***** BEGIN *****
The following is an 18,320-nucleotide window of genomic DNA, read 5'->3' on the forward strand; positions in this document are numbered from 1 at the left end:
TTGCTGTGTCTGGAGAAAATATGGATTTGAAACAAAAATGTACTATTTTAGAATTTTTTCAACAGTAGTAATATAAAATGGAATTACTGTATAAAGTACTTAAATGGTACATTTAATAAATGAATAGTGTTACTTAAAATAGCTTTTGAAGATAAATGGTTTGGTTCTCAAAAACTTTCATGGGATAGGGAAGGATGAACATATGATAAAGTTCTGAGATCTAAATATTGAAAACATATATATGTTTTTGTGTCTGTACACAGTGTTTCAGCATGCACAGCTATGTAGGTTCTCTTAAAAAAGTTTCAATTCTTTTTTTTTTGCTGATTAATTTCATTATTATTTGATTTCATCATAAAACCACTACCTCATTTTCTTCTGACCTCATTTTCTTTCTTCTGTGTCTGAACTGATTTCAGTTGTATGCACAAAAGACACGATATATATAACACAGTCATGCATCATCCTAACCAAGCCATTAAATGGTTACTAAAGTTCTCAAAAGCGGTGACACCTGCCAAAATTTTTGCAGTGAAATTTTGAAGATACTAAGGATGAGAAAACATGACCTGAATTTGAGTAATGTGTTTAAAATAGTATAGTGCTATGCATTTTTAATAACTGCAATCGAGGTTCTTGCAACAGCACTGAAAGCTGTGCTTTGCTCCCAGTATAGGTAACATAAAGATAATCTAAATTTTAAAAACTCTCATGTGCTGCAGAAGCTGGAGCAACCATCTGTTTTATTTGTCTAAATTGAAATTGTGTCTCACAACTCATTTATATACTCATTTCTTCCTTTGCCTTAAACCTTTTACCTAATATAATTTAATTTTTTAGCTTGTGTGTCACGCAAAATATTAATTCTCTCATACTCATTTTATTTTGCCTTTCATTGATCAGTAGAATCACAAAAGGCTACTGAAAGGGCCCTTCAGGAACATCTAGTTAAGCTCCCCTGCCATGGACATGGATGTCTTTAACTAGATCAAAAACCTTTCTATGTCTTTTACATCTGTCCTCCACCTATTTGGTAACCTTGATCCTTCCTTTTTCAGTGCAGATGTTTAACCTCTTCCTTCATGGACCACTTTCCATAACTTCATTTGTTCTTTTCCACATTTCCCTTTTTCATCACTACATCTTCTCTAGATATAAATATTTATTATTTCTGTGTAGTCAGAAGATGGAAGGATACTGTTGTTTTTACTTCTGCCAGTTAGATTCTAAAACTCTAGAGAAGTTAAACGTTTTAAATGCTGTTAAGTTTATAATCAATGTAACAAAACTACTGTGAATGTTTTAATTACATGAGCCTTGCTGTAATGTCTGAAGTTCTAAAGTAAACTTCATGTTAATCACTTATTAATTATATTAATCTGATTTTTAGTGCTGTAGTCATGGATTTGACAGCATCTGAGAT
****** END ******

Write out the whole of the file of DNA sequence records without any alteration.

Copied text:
The following is an 18,320-nucleotide window of genomic DNA, read 5'->3' on the forward strand; positions in this document are numbered from 1 at the left end:
TTGCTGTGTCTGGAGAAAATATGGATTTGAAACAAAAATGTACTATTTTAGAATTTTTTCAACAGTAGTAATATAAAATGGAATTACTGTATAAAGTACTTAAATGGTACATTTAATAAATGAATAGTGTTACTTAAAATAGCTTTTGAAGATAAATGGTTTGGTTCTCAAAAACTTTCATGGGATAGGGAAGGATGAACATATGATAAAGTTCTGAGATCTAAATATTGAAAACATATATATGTTTTTGTGTCTGTACACAGTGTTTCAGCATGCACAGCTATGTAGGTTCTCTTAAAAAAGTTTCAATTCTTTTTTTTTTGCTGATTAATTTCATTATTATTTGATTTCATCATAAAACCACTACCTCATTTTCTTCTGACCTCATTTTCTTTCTTCTGTGTCTGAACTGATTTCAGTTGTATGCACAAAAGACACGATATATATAACACAGTCATGCATCATCCTAACCAAGCCATTAAATGGTTACTAAAGTTCTCAAAAGCGGTGACACCTGCCAAAATTTTTGCAGTGAAATTTTGAAGATACTAAGGATGAGAAAACATGACCTGAATTTGAGTAATGTGTTTAAAATAGTATAGTGCTATGCATTTTTAATAACTGCAATCGAGGTTCTTGCAACAGCACTGAAAGCTGTGCTTTGCTCCCAGTATAGGTAACATAAAGATAATCTAAATTTTAAAAACTCTCATGTGCTGCAGAAGCTGGAGCAACCATCTGTTTTATTTGTCTAAATTGAAATTGTGTCTCACAACTCATTTATATACTCATTTCTTCCTTTGCCTTAAACCTTTTACCTAATATAATTTAATTTTTTAGCTTGTGTGTCACGCAAAATATTAATTCTCTCATACTCATTTTATTTTGCCTTTCATTGATCAGTAGAATCACAAAAGGCTACTGAAAGGGCCCTTCAGGAACATCTAGTTAAGCTCCCCTGCCATGGACATGGATGTCTTTAACTAGATCAAAAACCTTTCTATGTCTTTTACATCTGTCCTCCACCTATTTGGTAACCTTGATCCTTCCTTTTTCAGTGCAGATGTTTAACCTCTTCCTTCATGGACCACTTTCCATAACTTCATTTGTTCTTTTCCACATTTCCCTTTTTCATCACTACATCTTCTCTAGATATAAATATTTATTATTTCTGTGTAGTCAGAAGATGGAAGGATACTGTTGTTTTTACTTCTGCCAGTTAGATTCTAAAACTCTAGAGAAGTTAAACGTTTTAAATGCTGTTAAGTTTATAATCAATGTAACAAAACTACTGTGAATGTTTTAATTACATGAGCCTTGCTGTAATGTCTGAAGTTCTAAAGTAAACTTCATGTTAATCACTTATTAATTATATTAATCTGATTTTTAGTGCTGTAGTCATGGATTTGACAGCATCTGAGAT